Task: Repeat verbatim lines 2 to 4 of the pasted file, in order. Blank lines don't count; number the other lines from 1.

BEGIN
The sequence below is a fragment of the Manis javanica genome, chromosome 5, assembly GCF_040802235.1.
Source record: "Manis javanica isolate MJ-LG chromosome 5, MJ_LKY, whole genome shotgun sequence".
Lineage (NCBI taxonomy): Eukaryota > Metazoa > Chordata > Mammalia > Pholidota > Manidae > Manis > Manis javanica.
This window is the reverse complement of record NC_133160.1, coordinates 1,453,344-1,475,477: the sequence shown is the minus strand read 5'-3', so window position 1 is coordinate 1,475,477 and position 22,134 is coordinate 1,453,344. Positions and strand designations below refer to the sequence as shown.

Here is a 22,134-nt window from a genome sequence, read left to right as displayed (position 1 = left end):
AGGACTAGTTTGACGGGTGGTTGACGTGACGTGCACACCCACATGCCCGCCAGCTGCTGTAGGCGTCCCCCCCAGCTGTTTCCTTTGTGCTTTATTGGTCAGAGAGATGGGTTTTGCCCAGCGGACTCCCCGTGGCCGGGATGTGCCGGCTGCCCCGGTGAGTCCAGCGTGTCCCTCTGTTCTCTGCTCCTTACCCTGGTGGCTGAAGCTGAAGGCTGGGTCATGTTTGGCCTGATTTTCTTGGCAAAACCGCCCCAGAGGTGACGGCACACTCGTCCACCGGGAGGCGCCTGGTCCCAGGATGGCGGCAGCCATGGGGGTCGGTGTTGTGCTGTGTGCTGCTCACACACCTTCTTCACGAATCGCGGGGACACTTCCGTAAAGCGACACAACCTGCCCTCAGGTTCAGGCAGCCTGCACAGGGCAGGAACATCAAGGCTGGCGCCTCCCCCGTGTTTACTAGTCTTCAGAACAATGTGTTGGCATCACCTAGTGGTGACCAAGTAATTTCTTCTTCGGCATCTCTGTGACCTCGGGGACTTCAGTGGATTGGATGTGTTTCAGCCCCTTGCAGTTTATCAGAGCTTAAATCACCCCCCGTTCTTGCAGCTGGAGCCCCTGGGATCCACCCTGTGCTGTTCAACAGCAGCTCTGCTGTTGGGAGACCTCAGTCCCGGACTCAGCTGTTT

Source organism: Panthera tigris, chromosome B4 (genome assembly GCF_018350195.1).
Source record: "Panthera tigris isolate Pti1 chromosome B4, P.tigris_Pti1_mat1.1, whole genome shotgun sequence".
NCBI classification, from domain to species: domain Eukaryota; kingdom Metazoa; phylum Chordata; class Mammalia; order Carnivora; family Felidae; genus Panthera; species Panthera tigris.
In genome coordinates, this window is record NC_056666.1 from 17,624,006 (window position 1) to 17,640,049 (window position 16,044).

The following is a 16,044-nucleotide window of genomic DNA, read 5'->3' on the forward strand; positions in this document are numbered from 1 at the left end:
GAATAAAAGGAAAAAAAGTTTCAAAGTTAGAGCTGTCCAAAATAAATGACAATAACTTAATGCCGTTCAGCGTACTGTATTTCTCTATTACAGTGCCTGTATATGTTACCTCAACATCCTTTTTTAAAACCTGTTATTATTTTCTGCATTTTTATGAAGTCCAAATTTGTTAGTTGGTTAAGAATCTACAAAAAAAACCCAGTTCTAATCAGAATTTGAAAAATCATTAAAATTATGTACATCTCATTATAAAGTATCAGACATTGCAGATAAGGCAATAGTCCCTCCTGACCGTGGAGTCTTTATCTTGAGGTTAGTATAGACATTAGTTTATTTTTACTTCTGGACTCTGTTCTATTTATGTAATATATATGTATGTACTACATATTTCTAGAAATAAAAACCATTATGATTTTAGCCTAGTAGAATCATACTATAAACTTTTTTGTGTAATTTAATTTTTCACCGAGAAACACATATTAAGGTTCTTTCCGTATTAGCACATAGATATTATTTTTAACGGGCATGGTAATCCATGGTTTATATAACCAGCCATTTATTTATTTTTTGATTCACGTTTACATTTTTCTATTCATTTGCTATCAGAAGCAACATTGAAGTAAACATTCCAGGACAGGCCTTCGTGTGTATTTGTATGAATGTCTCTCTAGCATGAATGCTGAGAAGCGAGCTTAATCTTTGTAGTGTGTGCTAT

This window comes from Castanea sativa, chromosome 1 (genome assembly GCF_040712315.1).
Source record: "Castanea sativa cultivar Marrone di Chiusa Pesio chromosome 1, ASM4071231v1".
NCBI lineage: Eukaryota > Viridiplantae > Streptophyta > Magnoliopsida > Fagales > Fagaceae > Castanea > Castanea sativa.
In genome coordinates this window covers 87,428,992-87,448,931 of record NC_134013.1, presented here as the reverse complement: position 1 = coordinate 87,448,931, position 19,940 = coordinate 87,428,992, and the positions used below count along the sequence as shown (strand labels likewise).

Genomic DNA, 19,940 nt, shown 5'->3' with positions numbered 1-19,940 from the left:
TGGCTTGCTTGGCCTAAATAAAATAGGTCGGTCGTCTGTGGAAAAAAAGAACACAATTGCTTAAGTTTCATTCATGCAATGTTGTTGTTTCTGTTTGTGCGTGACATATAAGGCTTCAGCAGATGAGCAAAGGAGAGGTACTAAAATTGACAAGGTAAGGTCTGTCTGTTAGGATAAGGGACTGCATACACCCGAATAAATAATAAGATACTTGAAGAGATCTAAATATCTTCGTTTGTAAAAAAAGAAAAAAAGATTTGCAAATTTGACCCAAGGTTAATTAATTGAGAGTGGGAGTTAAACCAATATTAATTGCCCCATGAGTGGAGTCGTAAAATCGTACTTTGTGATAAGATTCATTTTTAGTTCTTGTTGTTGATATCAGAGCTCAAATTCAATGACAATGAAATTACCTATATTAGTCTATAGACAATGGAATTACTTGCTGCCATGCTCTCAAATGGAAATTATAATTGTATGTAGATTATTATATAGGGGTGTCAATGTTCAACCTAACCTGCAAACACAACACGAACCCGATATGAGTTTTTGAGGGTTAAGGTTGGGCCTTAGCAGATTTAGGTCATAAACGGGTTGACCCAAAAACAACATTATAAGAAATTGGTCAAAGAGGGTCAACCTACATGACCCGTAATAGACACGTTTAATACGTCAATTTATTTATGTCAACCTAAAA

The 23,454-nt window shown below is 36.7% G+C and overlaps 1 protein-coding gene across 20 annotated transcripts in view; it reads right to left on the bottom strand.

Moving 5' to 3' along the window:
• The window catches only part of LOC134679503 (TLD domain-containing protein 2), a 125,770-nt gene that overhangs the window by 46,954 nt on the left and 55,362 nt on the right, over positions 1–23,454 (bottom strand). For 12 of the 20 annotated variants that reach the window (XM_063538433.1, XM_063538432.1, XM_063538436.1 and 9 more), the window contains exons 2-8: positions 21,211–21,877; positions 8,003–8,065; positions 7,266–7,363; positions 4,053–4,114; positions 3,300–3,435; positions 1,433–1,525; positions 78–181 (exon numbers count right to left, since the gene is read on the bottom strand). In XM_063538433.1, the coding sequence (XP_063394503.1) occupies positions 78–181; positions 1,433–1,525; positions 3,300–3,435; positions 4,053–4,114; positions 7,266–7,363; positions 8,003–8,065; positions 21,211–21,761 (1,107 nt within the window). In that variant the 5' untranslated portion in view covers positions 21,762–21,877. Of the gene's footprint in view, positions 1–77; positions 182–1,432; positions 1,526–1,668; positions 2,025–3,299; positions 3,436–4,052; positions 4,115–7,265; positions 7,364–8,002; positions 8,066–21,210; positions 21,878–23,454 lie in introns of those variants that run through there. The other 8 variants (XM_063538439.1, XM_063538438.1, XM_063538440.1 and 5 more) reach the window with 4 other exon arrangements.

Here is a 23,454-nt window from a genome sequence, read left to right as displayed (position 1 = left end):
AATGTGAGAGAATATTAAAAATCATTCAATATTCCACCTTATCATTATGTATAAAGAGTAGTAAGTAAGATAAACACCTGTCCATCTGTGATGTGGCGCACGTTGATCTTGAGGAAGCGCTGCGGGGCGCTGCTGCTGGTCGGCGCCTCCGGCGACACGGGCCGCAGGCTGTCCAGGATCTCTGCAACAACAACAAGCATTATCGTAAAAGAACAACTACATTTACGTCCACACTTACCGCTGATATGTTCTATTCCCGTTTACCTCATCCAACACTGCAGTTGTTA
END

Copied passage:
Source record: "Manis javanica isolate MJ-LG chromosome 5, MJ_LKY, whole genome shotgun sequence".
Lineage (NCBI taxonomy): Eukaryota > Metazoa > Chordata > Mammalia > Pholidota > Manidae > Manis > Manis javanica.
This window is the reverse complement of record NC_133160.1, coordinates 1,453,344-1,475,477: the sequence shown is the minus strand read 5'-3', so window position 1 is coordinate 1,475,477 and position 22,134 is coordinate 1,453,344. Positions and strand designations below refer to the sequence as shown.